Thursday, October 24, 2013

Guest post: Ready

In high school, I decided that I wanted to be an ob-gyn.  I felt it was my calling, and I bought books to learn as much as I could about the field.  I knew quite a bit, so much so that in medical school, I didn't have to study for my reproductive exams--I already knew everything!  (And have now forgotten it all, sadly.)  In college, I used to drive home tired from the library late at night and imagine that one day this is what it might one day be like when I would be an ob-gyn and get a call from the hospital about a laboring patient.  I loved thinking about it, imagining it, and I would never have believed anyone if they told me that it's not the specialty I would end up choosing.  But I didn't become an ob-gyn--you might ask, what happened?

Towards the end of college, long after I had already gotten into medical school, I started to get nervous about the hours that becoming a doctor, particularly an ob-gyn, would require.  When I started medical school, I regretted what I had done (going to medical school)-- I was angry that I would never be able to be a stay at home mom, which was largely because of the loans I was taking.  I complained for years about how unfair the hours that it would take to become a doctor were.  I chose psychiatry residency because it was the next subject after reproduction that interested me.  Luckily psychiatry is one of those residencies with typically less hours than most other residencies.  For almost a year, I was happy with my decision to go into psychiatry.  I felt it was a good job with good career prospects and not crazy hours.

But when I got pregnant and still had to take 24 hour calls, those feelings of bitterness re-emerged.  "What 9 month pregnant people stay up for 24 hours working??" I thought.  When I finally had my baby, I was so glad to finally get a break and finally get a chance to live that "stay at home mom" dream I'd had for years, even if it was just for 6 weeks.

About three weeks into my leave, I was done.  Done.  Done.  Done.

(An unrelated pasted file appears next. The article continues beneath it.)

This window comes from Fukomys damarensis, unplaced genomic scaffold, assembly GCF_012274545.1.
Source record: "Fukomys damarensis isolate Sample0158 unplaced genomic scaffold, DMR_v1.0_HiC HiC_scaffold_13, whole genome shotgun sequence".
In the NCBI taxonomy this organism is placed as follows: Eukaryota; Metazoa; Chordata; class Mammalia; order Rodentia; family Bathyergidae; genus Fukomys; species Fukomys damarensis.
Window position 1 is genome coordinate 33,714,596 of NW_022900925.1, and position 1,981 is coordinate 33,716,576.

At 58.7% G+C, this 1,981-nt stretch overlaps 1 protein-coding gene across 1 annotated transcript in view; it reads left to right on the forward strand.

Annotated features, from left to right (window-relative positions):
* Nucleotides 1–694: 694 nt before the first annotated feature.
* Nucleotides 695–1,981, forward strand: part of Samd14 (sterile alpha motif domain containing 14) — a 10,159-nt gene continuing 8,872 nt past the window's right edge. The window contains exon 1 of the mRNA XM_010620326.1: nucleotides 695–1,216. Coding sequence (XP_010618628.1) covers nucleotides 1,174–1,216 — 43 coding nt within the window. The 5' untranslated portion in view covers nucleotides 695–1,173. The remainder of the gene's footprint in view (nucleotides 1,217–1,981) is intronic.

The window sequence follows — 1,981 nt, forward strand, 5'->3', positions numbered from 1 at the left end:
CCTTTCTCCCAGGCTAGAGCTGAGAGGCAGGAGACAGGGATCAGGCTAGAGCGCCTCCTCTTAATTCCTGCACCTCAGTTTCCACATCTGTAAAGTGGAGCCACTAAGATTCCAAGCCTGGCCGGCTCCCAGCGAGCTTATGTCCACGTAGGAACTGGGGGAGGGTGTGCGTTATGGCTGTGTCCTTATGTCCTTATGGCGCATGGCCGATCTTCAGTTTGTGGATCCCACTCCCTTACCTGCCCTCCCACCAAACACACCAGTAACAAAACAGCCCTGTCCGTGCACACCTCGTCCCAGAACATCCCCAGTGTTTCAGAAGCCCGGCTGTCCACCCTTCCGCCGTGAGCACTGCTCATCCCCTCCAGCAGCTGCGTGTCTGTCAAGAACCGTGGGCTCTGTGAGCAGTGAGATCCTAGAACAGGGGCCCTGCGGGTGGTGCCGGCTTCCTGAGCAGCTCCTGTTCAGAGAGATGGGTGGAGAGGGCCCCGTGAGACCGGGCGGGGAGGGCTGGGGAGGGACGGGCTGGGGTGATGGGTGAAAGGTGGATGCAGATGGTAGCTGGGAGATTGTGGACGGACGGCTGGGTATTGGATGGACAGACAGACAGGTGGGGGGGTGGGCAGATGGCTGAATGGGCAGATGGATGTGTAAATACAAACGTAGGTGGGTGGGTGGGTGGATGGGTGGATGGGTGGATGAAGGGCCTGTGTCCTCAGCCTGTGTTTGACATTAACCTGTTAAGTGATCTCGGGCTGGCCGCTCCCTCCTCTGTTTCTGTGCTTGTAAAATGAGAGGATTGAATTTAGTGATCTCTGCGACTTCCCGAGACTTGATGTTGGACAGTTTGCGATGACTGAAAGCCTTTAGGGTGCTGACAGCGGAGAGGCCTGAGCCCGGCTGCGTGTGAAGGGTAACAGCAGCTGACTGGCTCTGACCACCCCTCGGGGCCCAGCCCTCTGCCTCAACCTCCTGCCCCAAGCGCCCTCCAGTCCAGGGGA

I hated sitting home all day and watching TV.  I hated waking up late and not having a reason to get dressed up, to put make-up on.  I hated only having my husband to talk to at night, and occasionally my mother when she came to visit.  Some days when my husband was on call, I had nobody to speak to all. day.  So is this the life I yearned for all those years?

I am now three days away from going back to work, and I'm ready.  Ready to exercise my brain.  Ready to communicate with colleagues, with patients.  Ready for it all, except for one thing:  those darn 24-hour calls!

What eats at me just a little... is that maybe I had the wrong idea of myself the last 4 years.  Maybe I've always had it in me to become an ob-gyn, and maybe I sold myself short.  Maybe I was never meant to be the mommy dearest that I thought.  If I didn't hate those 24s so much, I might even consider switching.  But I'll stick with my decision.  With my GOOD job.  And maybe in a few months, I'll be back to crying about how unfair the world of medicine is for mommies like me.


  1. This post really spoke to me. Thank you so much for your refreshing perspective!

  2. Definitely don't judge your desire to be a stay-at-home mom based on the first six weeks of motherhood. Not that you will change your mind, but parenting an older baby or child is vastly different than parenting a newborn. I went back to work when my children were babies and just recently ended leaving my job and I am a stay-at-home mom for this year. My youngest is two and I am having so much fun with her at home - way more fun than when I was on maternity leave.

    Could you somehow combine your passion for OB with psychiatry - specialize in postpartum and antepartum depression (I feel that antepartum, in particular, does not get the attention it deserves)? Have the best of both worlds?

  3. I agree. First 6 weeks are not enough to judge being a stay at home mother. Those first 6 weeks you and baby are in survival mode. I stayed at home for 9 months and it was an amazing/overwhelming/eye opening experience. I wasn't made for it either but it was soo nice to bond, you will wish you'd had longer as you see your child grow and develop. I think our country does a disservice to its children and families not making longer times at home the norm.

  4. It sounds like you're the type of person who throws herself into whatever she is doing. Which is great. But why does it have to be either/or? The training period is a b*tch, and you have to pay your dues. But once you're done, surely you can find a part-time job in your chosen field? OB and psychiatry are higher pressure than general practice, but I'd be shocked if you can't find people working part time in both of those fields in your area.

  5. I've been there, too. I took a short maternity leave with my first, and while I was upset about going back to work I was also completely ready. I love my field (Emergency Medicine) and I missed it while I was staying home! Now that I'm preparing for my second, I'm planning a longer maternity leave to help out my husband, but I know I'll be completely ready to go back to work after a couple of weeks.


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